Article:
But that was nothing next to their most desired customization.
Rebekah was scared of a 5G cellular antenna next to their apartment — afraid that electromagnetism from it could cause cancer. Her brother had died of cancer at 23, as had other close relatives, including her uncle Bruce Paltrow (the father of Gwyneth Paltrow). Despite there being little scientific research to back up concerns about 5G technology, Rebekah was adamant: The antenna had to go.
First, WeWork’s CFO Artie Minson, who had previously worked at Time Warner Cable, was asked to persuade Verizon or Sprint to find a new home for the antenna — despite him busily preparing WeWork for an IPO. Minson didn’t get far, so others in the organization were roped in.
Finally, it landed with Maria Comella, WeWork’s top public affairs and policy executive. She had been chief of staff to Gov. Cuomo and an aide to Chris Christie. But in the spring of 2018, she was tasked with calling up phone companies and pleading for her boss and his wife: Please move this antenna.
“We understand that the Neumanns got to a point where they found a way to buy out the cell carrier’s lease and would have been able to have it taken down,” co-author Eliot Brown told The Post. “But that happened right as things were imploding [at WeWork]. To the best of our knowledge, it did not come down.”
Meanwhile, Rebekah wasn’t happy with the education of their five kids. So in 2017, she and Adam created their own elementary school: WeGrow was housed at the WeWork offices in Chelsea. The curriculum included regular jaunts to the Neumanns’ Pound Ridge home, where the students picked produce and learned about farming. Tuition went up to $42,000.
But once again, the Neumanns treated their employees like serfs. Teachers would return on Monday to find trash on the floor and chairs in the wrong rooms — all because Adam and Rebekah had used the school for a dinner party. Educators would have to hurriedly clean up, and then, according to the book, “spend the first few days of the week reprimanding the Neumanns’ children and … their friends to observe rules regarding climbing on [structures] or swinging from them. The children would protest: ‘We were allowed to do that this weekend. Why can’t we now?’”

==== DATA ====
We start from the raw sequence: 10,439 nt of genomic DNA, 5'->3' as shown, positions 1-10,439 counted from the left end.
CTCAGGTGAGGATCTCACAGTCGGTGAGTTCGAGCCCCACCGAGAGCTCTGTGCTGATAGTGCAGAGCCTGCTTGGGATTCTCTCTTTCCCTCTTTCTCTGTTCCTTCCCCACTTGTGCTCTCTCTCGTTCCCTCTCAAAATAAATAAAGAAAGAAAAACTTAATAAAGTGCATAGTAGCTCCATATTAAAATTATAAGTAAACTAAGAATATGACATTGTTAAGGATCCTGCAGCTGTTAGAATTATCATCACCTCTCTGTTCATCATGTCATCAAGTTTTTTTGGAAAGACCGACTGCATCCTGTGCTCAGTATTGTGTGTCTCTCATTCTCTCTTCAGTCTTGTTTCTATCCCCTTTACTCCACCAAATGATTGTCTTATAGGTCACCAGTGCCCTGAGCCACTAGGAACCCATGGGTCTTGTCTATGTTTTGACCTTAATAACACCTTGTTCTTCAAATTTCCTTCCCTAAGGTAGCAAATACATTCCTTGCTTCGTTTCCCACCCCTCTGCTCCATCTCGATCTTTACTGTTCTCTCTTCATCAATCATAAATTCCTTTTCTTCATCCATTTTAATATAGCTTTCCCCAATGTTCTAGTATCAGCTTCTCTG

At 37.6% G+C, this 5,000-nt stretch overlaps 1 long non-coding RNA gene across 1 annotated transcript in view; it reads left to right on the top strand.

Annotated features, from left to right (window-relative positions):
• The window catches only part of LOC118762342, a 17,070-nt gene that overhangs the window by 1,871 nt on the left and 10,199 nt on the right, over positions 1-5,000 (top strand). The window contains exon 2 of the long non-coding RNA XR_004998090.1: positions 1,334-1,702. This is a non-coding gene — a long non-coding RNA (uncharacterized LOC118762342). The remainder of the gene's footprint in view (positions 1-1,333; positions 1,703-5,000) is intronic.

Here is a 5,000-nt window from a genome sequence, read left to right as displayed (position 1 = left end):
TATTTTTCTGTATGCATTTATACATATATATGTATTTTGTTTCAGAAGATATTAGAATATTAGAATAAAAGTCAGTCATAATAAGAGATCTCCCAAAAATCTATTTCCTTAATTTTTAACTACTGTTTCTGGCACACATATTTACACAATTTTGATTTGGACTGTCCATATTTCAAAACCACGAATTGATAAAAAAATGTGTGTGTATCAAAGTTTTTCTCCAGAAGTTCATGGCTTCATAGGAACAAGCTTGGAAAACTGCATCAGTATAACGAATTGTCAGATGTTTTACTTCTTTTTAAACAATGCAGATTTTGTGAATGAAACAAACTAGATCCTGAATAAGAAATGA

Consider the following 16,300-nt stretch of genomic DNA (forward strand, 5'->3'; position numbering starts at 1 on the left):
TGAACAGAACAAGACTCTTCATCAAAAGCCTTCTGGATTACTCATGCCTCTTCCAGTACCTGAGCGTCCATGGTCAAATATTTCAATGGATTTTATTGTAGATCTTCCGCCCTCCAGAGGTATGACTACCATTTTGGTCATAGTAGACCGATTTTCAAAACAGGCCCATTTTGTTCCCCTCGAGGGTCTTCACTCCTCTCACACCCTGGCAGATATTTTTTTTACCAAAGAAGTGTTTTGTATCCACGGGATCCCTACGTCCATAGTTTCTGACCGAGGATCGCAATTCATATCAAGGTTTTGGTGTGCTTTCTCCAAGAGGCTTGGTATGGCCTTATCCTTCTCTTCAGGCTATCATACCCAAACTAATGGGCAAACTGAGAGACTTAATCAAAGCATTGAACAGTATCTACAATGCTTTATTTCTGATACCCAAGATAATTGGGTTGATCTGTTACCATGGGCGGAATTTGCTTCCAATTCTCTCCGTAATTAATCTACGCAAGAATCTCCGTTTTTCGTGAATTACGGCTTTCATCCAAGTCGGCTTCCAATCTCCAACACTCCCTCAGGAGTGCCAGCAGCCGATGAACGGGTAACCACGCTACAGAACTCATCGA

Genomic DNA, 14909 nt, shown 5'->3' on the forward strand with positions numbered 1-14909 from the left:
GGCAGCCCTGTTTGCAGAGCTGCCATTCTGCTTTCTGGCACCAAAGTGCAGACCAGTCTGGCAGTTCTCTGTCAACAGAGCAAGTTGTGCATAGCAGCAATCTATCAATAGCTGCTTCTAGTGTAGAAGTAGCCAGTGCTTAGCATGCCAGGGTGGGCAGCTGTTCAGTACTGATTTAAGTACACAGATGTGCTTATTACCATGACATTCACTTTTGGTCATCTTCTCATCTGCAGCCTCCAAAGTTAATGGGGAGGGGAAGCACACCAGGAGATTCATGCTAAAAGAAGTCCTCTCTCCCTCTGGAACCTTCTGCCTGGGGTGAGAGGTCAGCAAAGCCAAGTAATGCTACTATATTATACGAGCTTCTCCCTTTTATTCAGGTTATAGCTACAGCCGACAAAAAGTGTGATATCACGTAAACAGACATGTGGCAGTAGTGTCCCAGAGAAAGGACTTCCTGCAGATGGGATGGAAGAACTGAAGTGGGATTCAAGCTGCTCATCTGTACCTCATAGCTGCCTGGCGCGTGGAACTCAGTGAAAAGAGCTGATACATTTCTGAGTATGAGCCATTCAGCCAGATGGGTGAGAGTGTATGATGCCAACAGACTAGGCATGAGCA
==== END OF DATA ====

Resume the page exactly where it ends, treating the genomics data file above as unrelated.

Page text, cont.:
Rebekah would apologize, only for it to happen again. (The school closed in 2019 after the WeWork IPO floundered, but Rebekah bought the rights to the curriculum and hopes to relaunch WeGrow.)
There was one person who called BS on Adam’s hubris: Elon Musk.
Adam was hungry to work with the SpaceX and Tesla head on his plans for Mars, where Musk aspires to one day construct a habitable colony. After finally securing a meeting, Adam was kept waiting for hours before Musk gave him minutes to pitch his own idea for a community on the planet.
“Getting to Mars would be the easy part, Adam told [Musk]. Building community would be hard,” the authors write. “Musk, Adam later recalled to his staff, was unimpressed and lectured Adam about how getting there was, in fact, the hard part. Musk was an idol, yet he put Adam in his place … When Adam recounted the meeting to Rebekah, she told him it was a moment of humility he probably needed.”
He had faced a similar moment the year before, but it didn’t seem to faze Adam.
While in India to meet with investors about expanding WeWork to that country, Adam partied a little too hard the night before. The planned meeting time came and went as staffers waited in the hotel lobby for their fearless leader.
Finally, security was asked to enter the CEO’s room and check on him. Adam was passed out cold. The meeting missed, he instead spent the day recovering at a spa.
Things came to a head on Sept. 22, 2019, nine months after WeWork received its enviable $47 billion valuation. According to a story in the Wall Street Journal, which the book’s authors helped write, company directors planned to press Adam to step down.
Reasons cited included his drug use, eccentric behavior and delayed initial public offering of a company that burned through $2 billion in 2018 and thrived with the help of some $12 billion in venture capital money and debt.
One month later, Adam was out. His personal worth plunged from $10 billion to, Forbes reported, $750 million. (His fortune is now valued at more than $1 billion.)
According to the authors, he received more than $192 million in cash for walking away, as well as a revised stock award of around $245 million and permission to sell more than $500 million in WeWork stock.
He and Rebekah sold two of their eight homes and were seen in December 2019 at San Francisco International Airport — flying commercial. But one thing hasn’t changed.
As Adam spends his days surfing in Montauk, the authors write, “His squad was mostly gone, but he wasn’t completely alone. He was still paying someone to tug him out to the waves on the back of a Jet Ski.”